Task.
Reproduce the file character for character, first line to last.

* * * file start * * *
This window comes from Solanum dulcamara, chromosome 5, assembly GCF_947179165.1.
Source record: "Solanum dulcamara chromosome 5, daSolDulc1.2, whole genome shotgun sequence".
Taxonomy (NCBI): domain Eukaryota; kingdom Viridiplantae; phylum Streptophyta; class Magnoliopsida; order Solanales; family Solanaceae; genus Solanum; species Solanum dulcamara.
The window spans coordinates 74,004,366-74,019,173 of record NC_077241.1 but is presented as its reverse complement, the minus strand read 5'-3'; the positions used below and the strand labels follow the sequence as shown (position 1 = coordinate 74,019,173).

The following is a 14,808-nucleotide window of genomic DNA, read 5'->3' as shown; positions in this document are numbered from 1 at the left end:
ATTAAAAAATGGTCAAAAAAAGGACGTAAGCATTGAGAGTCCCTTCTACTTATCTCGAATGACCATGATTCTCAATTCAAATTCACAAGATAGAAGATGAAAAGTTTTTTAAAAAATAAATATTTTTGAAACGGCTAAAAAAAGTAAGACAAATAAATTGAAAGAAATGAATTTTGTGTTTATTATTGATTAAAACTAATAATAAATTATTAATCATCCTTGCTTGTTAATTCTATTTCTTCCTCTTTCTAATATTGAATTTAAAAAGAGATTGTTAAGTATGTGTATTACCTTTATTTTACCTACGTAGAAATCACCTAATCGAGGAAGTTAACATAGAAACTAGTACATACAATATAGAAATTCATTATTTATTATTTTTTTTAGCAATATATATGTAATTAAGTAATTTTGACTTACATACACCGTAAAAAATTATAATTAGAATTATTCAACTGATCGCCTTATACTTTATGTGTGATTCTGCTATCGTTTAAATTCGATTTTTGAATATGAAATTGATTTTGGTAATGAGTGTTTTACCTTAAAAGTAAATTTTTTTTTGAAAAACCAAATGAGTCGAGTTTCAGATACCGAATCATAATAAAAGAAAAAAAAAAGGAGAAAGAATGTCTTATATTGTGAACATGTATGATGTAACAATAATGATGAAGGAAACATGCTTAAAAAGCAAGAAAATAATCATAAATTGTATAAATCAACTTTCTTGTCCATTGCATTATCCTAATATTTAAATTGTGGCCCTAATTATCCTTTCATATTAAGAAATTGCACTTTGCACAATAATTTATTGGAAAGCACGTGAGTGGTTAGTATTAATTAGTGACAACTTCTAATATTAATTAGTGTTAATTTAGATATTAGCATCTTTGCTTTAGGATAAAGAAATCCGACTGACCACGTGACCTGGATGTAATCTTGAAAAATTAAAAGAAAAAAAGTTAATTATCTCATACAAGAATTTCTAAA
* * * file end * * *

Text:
This window comes from Solanum dulcamara, chromosome 5, assembly GCF_947179165.1.
Source record: "Solanum dulcamara chromosome 5, daSolDulc1.2, whole genome shotgun sequence".
Taxonomy (NCBI): domain Eukaryota; kingdom Viridiplantae; phylum Streptophyta; class Magnoliopsida; order Solanales; family Solanaceae; genus Solanum; species Solanum dulcamara.
The window spans coordinates 74,004,366-74,019,173 of record NC_077241.1 but is presented as its reverse complement, the minus strand read 5'-3'; the positions used below and the strand labels follow the sequence as shown (position 1 = coordinate 74,019,173).

The following is a 14,808-nucleotide window of genomic DNA, read 5'->3' as shown; positions in this document are numbered from 1 at the left end:
ATTAAAAAATGGTCAAAAAAAGGACGTAAGCATTGAGAGTCCCTTCTACTTATCTCGAATGACCATGATTCTCAATTCAAATTCACAAGATAGAAGATGAAAAGTTTTTTAAAAAATAAATATTTTTGAAACGGCTAAAAAAAGTAAGACAAATAAATTGAAAGAAATGAATTTTGTGTTTATTATTGATTAAAACTAATAATAAATTATTAATCATCCTTGCTTGTTAATTCTATTTCTTCCTCTTTCTAATATTGAATTTAAAAAGAGATTGTTAAGTATGTGTATTACCTTTATTTTACCTACGTAGAAATCACCTAATCGAGGAAGTTAACATAGAAACTAGTACATACAATATAGAAATTCATTATTTATTATTTTTTTTAGCAATATATATGTAATTAAGTAATTTTGACTTACATACACCGTAAAAAATTATAATTAGAATTATTCAACTGATCGCCTTATACTTTATGTGTGATTCTGCTATCGTTTAAATTCGATTTTTGAATATGAAATTGATTTTGGTAATGAGTGTTTTACCTTAAAAGTAAATTTTTTTTTGAAAAACCAAATGAGTCGAGTTTCAGATACCGAATCATAATAAAAGAAAAAAAAAAGGAGAAAGAATGTCTTATATTGTGAACATGTATGATGTAACAATAATGATGAAGGAAACATGCTTAAAAAGCAAGAAAATAATCATAAATTGTATAAATCAACTTTCTTGTCCATTGCATTATCCTAATATTTAAATTGTGGCCCTAATTATCCTTTCATATTAAGAAATTGCACTTTGCACAATAATTTATTGGAAAGCACGTGAGTGGTTAGTATTAATTAGTGACAACTTCTAATATTAATTAGTGTTAATTTAGATATTAGCATCTTTGCTTTAGGATAAAGAAATCCGACTGACCACGTGACCTGGATGTAATCTTGAAAAATTAAAAGAAAAAAAGTTAATTATCTCATACAAGAATTTCTAAA